Cranial base (CRB): CRB shape follows the outline of the superior contour of the cranial base extending from the superior posterior of the frontal sinus to the superior outline of the pituitary fossa, to the dorsal outline of the superior surface of the basicranium to the tip of the clivus.
Nasomaxillary complex (NMC): NMC shape follows 3 sides of the composite of the outline of the nasal fossa in the lateral view and the maxillary structure that can be defined reliably where the bony contours are visible radiographically in the lateral view. Beginning at its superior and internal termination, the shape follows down from the upper limit of the pterygomaxillary fossa through the fossa to the posterior limit of the bony palate. It extends from there to an anterior limit approximating the anterior nasal spine and from there superiorly to a point on the inner margin of the image of the nasal bone following the outline of the bony profile.
Mandible (MAN): Mandibular shape is delineated by starting at the bony shadow immediately dorsal to the last molar emerged, usually the second molar. The shape is outlined by following the ramus posteriorly and then superiorly along the shadow of the coronoid process, into the mandibular notch, up and around the condylar head and down along the posterior shadow of the ramus to the inferior border of the mandible, and around the external surface of the symphysis to the junction of bone and the foremost incisor.
Maxillary dentition (XDE): The shape of the XDE is represented by an outline beginning at the most dorsal point on the shadow of the permanent second molar (emerged or not) and following an outline anteriorly and inferiorly that includes the main features of the crowns of the first molar, premolars, canine, and incisors in profile. From here, the shape includes the labial outline of the foremost incisor to the tip of the root and then follows a line along the root apices until reaching the initial point of the shape.
Mandibular dentition (MDE): As in the case of the XDE, this shape is drawn to show the outline of the MDE, including the second molar, in general size and form. Shape delineation is most easily accomplished by following a similar method to that for XDE, starting at a consistent point such as the most dorsal point on the crown of the permanent second molar and proceeding to complete the outline of the MDE.
Cervical vertebrae (CVT): Beginning at the superior margin of the odontoid process of the second CVT, the shapes of vertebrae C3 to C5 are followed as a continuous outline from this point inferiorly, around the dorsal shadows of the vertebrae, and across inferiorly to pick up the ventral outlines of the vertebrae. This outline is continued superiorly to close the shape at the point where it began.
Bony profile (BPL): Starting from a point on the shadow of the most forward or ventral outline of the frontal bone over the center of the developing frontal sinus, the outline is continued inferiorly through nasion and along the ventral shadows of the nasal bone and the maxilla, through the tip of the anterior nasal spine, and around the mandibular symphysis to its most inferior point.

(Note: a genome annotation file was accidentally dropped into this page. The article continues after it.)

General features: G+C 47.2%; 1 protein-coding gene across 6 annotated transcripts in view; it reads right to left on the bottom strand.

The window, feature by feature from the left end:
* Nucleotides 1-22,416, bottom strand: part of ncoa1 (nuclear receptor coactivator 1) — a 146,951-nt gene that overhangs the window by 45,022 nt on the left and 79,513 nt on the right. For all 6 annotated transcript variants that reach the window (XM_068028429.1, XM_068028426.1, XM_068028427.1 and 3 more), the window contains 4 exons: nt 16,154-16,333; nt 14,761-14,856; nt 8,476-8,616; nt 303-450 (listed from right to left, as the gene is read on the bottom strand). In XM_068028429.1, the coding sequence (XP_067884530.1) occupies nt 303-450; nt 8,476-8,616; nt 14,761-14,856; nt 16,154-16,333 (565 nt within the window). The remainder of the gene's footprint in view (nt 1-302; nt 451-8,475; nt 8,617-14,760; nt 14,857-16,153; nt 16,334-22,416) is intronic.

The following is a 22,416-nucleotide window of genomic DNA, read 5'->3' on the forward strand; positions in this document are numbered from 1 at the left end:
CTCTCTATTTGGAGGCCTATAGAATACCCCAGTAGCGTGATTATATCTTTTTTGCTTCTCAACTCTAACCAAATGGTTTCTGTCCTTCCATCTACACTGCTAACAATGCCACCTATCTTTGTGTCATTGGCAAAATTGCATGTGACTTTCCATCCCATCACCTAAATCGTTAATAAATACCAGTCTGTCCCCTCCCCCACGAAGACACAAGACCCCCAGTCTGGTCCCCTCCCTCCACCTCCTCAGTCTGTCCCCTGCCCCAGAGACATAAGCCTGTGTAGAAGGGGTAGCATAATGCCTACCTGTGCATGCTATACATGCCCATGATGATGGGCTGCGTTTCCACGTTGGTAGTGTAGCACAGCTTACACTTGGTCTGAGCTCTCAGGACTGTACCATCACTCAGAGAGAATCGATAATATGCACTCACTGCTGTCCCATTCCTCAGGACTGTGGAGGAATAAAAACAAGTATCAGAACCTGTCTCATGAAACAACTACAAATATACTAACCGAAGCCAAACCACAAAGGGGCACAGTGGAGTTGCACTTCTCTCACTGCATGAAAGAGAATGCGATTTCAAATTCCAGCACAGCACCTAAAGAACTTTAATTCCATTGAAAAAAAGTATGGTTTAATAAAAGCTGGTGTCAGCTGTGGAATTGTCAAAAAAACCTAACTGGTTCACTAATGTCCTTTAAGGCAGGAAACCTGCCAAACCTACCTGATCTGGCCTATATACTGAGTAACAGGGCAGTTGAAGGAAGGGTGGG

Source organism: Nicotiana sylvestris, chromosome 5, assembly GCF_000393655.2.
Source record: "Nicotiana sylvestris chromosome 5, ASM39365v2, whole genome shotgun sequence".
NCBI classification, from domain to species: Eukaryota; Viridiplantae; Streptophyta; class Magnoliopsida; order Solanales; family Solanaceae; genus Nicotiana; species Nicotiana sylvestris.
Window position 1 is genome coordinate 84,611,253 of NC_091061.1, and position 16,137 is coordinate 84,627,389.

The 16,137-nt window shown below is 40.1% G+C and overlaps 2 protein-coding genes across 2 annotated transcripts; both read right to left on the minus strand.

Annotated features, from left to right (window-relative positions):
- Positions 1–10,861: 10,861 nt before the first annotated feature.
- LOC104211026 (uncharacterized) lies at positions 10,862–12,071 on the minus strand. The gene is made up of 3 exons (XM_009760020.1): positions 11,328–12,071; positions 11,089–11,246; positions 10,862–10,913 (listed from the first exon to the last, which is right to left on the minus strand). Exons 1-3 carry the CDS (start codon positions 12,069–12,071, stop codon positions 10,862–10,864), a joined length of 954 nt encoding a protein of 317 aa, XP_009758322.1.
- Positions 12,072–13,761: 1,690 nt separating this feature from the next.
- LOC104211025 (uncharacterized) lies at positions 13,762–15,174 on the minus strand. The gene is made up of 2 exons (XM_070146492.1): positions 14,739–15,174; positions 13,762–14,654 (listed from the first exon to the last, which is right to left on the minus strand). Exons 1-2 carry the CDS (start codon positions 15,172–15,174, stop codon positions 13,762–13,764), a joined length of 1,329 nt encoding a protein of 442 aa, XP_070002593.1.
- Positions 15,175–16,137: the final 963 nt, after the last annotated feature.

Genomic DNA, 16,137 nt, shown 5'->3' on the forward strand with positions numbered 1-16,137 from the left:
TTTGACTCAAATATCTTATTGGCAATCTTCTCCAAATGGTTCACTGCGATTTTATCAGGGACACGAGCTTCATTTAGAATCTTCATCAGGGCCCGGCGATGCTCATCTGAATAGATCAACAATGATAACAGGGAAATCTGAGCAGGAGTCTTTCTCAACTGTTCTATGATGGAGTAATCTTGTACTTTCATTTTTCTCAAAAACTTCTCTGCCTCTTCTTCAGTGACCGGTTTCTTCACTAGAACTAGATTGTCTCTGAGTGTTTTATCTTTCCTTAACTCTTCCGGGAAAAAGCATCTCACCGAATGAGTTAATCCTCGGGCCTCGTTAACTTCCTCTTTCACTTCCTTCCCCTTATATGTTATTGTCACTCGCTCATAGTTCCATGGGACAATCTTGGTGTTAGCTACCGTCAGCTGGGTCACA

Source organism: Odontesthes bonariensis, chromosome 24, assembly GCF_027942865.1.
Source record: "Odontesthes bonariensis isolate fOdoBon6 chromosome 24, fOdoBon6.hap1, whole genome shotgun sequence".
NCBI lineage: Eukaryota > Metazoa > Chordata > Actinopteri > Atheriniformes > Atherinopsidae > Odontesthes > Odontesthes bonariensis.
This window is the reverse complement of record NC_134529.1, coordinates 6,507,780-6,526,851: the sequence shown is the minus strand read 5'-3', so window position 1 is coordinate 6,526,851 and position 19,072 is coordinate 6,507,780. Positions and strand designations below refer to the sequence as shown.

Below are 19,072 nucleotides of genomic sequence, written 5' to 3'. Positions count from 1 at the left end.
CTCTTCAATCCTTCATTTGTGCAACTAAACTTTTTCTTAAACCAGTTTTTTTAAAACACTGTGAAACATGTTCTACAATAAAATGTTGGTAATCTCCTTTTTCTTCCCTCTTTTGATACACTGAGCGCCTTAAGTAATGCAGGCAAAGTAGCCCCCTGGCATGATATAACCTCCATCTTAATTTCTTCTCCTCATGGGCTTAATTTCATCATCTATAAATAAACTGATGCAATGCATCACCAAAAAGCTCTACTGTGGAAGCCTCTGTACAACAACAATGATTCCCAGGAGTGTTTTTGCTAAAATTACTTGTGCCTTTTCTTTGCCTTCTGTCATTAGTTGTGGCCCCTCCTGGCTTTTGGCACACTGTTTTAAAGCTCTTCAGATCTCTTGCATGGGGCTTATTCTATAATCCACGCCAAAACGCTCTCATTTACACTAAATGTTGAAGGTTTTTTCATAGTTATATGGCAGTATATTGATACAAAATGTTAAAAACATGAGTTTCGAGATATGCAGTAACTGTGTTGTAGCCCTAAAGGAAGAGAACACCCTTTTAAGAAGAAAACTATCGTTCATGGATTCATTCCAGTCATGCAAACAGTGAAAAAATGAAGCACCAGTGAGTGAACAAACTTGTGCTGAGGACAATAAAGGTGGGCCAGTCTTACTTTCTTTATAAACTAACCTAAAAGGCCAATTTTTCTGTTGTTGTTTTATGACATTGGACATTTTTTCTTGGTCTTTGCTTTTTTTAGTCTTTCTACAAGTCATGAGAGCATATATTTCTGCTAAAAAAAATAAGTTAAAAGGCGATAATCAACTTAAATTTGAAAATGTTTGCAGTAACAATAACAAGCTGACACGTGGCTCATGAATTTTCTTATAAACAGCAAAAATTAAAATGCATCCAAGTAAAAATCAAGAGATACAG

Soft-tissue profile (SPL): From a starting point on the surface of the soft-tissue shadow over the developing frontal sinus, an outline is followed inferiorly to show the shape of the profile of the nose and lips, and the soft tissue over the chin before terminating at a point immediately below the most inferior shadow of the bony symphysis. The lips are in a relaxed state. If the lips touch, then the outline of the upper lip is followed to the touching point, and then on to the lower lip. If the lips do not touch, the upper lip is followed to the foremost incisor and then down to the lower lip.
The method used in this study requires the marking up of the parts defined above on an on-screen x-ray image by using software developed especially for the purpose. A screen shot of the prototype software is shown in Figure 1 . When each image was loaded, its magnification, brightness, and contrast were adjusted to obtain the most detailed rendition of a shape. Rather than basing a part on a series of landmarks, continuous outline curves were used to represent shape in the form of Catmull-Rom splines. Catmull-Rom splines are cubic interpolating splines that overcome many limitations of using landmarks. They have the advantages of ease in specification, validity at all scales, and continuity. They can pass through specific landmarks if required and be applied to any continuous shape. Because they are continuous, they cannot easily be used to represent a discontinuous shape such as a square. Consistent with most interpolating spline techniques, the representation is not unique. That is, the same continuous curve can be closely approximated by many differently parameterized Catmull-Rom splines.
A Catmull-Rom spline is defined by a set of control points:
A point on the spline is specified by the parameter 0≤u<1
0 ≤ u < 1
P ( u ) = p k-1 ( -s u 3 + 2s u 2 – su ) + p k [ ( 2 – s ) u 3 + ( s – 3 ) u 2 + 1 ] + p k+1 [ ( s – 2 ) u 3 + ( 3 – 2s ) u 2 + su ] + p k+2 ( s u 3 – s u 2 )